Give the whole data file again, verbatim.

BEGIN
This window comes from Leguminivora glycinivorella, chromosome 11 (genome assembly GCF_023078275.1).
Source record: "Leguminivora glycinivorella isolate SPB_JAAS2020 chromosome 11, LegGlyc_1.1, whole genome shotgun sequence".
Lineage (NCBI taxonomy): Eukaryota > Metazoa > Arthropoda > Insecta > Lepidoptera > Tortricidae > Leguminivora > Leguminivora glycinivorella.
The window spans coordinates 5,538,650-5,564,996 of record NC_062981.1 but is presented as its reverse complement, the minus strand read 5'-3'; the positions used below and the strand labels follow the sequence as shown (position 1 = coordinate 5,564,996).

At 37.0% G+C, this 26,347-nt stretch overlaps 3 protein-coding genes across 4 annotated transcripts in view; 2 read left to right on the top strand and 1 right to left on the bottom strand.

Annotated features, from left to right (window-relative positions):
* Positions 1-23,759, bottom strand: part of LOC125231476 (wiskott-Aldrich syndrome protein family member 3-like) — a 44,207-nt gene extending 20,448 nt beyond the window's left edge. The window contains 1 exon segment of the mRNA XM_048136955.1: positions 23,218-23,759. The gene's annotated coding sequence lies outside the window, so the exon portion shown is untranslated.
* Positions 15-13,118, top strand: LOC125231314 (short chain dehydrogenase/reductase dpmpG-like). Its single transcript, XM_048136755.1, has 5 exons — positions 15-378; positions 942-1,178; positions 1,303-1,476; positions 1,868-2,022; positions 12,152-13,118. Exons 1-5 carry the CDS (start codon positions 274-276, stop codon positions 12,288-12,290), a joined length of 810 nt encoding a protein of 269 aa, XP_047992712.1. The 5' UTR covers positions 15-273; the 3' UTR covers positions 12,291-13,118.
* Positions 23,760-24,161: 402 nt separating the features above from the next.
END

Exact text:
This window comes from Leguminivora glycinivorella, chromosome 11 (genome assembly GCF_023078275.1).
Source record: "Leguminivora glycinivorella isolate SPB_JAAS2020 chromosome 11, LegGlyc_1.1, whole genome shotgun sequence".
Lineage (NCBI taxonomy): Eukaryota > Metazoa > Arthropoda > Insecta > Lepidoptera > Tortricidae > Leguminivora > Leguminivora glycinivorella.
The window spans coordinates 5,538,650-5,564,996 of record NC_062981.1 but is presented as its reverse complement, the minus strand read 5'-3'; the positions used below and the strand labels follow the sequence as shown (position 1 = coordinate 5,564,996).

At 37.0% G+C, this 26,347-nt stretch overlaps 3 protein-coding genes across 4 annotated transcripts in view; 2 read left to right on the top strand and 1 right to left on the bottom strand.

Annotated features, from left to right (window-relative positions):
* Positions 1-23,759, bottom strand: part of LOC125231476 (wiskott-Aldrich syndrome protein family member 3-like) — a 44,207-nt gene extending 20,448 nt beyond the window's left edge. The window contains 1 exon segment of the mRNA XM_048136955.1: positions 23,218-23,759. The gene's annotated coding sequence lies outside the window, so the exon portion shown is untranslated.
* Positions 15-13,118, top strand: LOC125231314 (short chain dehydrogenase/reductase dpmpG-like). Its single transcript, XM_048136755.1, has 5 exons — positions 15-378; positions 942-1,178; positions 1,303-1,476; positions 1,868-2,022; positions 12,152-13,118. Exons 1-5 carry the CDS (start codon positions 274-276, stop codon positions 12,288-12,290), a joined length of 810 nt encoding a protein of 269 aa, XP_047992712.1. The 5' UTR covers positions 15-273; the 3' UTR covers positions 12,291-13,118.
* Positions 23,760-24,161: 402 nt separating the features above from the next.